OSHA has seen a 581% uptick in coronavirus-related work safety complaints in the last two months, with the majority of complaints stemming from states in the Southeast, according to Agency data.
For the first week of August, OSHA received 109 complaints and referrals
, 62 of which originate from OSHA Region 4, which includes Florida, Georgia, Alabama, and Mississippi. This is a 33% increase in complaints overall from the previous week alone.
Complaints are still far below levels seen in 2020, however, when OSHA received 488 complaints and referrals overall, with 125 pertaining to Region 4.
The workplace safety agency has also overseen an increase in inspections, although not quite at pre-COVID levels. OSHA performed 2,452 inspections in June 2021, 47% more than it performed a year ago.
This is still 19% below June 2019, when OSHA conducted 2,915 inspections.
OSHA Inspections Under COVID National Emphasis Program
OSHA completed revisions of its National Emphasis Program (NEP) in July 2021 to address safety concerns at healthcare and non-healthcare facilities. The NEP allows OSHA prioritize inspections at potentially high-risk facilities without having to wait for a complaint or referral to do so.
Therefore, efforts under the NEP augment unprogrammed COVID-19 activities, such as complaints, referrals, and severe incident reports.
The NEP provides guidance for programmed COVID-19 inspections at healthcare versus non-healthcare facilities, selecting non-healthcare facilities by industry (meat/poultry processing plants, general warehousing and storage sites, chemical manufacturing, etc.).
COVID-19 Safety Training Required in States Across US
In the absence of a single Federal standard for COVID-19 training, State safety agencies, legislatures, and governors’ offices have released regulations, policies, and guidance that require employers to provide employee training on the signs and symptoms of COVID-19 and how to prevent workplace exposure.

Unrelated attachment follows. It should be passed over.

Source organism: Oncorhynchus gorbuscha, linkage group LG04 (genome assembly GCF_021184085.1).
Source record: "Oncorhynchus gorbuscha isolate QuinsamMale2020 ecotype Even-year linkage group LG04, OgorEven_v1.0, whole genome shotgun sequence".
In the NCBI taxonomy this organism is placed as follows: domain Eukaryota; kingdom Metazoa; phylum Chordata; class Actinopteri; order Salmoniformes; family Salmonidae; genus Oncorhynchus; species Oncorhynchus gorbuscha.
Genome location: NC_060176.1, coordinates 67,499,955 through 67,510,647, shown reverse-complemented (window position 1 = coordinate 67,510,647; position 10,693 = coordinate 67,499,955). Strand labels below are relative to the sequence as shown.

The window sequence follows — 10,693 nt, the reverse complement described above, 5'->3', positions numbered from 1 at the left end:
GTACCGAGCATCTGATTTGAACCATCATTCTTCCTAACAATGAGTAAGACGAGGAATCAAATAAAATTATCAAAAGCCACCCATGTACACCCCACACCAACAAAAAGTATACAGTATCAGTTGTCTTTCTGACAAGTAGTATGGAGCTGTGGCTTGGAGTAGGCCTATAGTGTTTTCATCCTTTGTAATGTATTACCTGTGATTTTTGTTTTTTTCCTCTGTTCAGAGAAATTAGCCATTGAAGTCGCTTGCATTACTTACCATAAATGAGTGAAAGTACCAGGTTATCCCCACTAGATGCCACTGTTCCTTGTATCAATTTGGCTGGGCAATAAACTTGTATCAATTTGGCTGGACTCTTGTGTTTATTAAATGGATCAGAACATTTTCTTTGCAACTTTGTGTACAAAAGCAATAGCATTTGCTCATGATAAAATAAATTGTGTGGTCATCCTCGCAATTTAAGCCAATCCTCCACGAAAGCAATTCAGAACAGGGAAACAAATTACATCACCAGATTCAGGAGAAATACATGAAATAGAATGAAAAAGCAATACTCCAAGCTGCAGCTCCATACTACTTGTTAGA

States with a COVID-19 workplace safety training policies in place include California, Illinois, Kentucky, Virginia, and Minnesota. Learn more about your state’s requirements here.
While each state’s policy is unique, each includes common elements. Employees must have COVID-19 training that prepares them to, at a minimum:
- Recognize signs and symptoms of COVID-19.
- Describe how COVID-19 is transmitted.
- Follow best hygiene and work protocols to prevent exposure.
- Properly use and care for PPE and face coverings.
Many of these states issue complete coronavirus workplace safety requirements that employers must adhere to. In fact, Oregon recently revised its COVID-19 regulations to include updated mask provisions.
OSHA’s Top 10 Workplace Safety Violations
Every year, OSHA publicizes a list of the 10 most commonly cited workplace safety violations
. OSHA's latest Top 10 list of the most commonly cited workplace health and safety violations.
Although the list of the most commonly cited violations does not change much from year to year, respiratory protection-related violations notably jumped from #5 to #3 in the 2020 Top 10 list due to COVID-19-related inspections by OSHA.
The OSHA Top 10 list doesn’t cover every important workplace hazard, but it does provide an overview of the most common and costly violations for American employers.
COVID-19 Safety Awareness Online Training
To help US workplaces safely resume and continue operations, Lion launched the COVID-19 Employee Safety Awareness Online Course
. The course is designed to help satisfy training mandates for employees concerning COVID-19, preparing employees to:
- Recognize signs, symptoms, and risk factors for COVID-19.
- Describe how the COVID-19 disease is transmitted.
- Follow recommended hygiene and work protocols to prevent exposure.
- Properly use and care for PPE and face coverings, when required.
This self-paced online course is updated regularly to reflect evolving information on COVID-19 workplace exposure. As more employees nationwide return to work, it is crucial that they know how to protect themselves and their co-workers from exposure to COVID-19.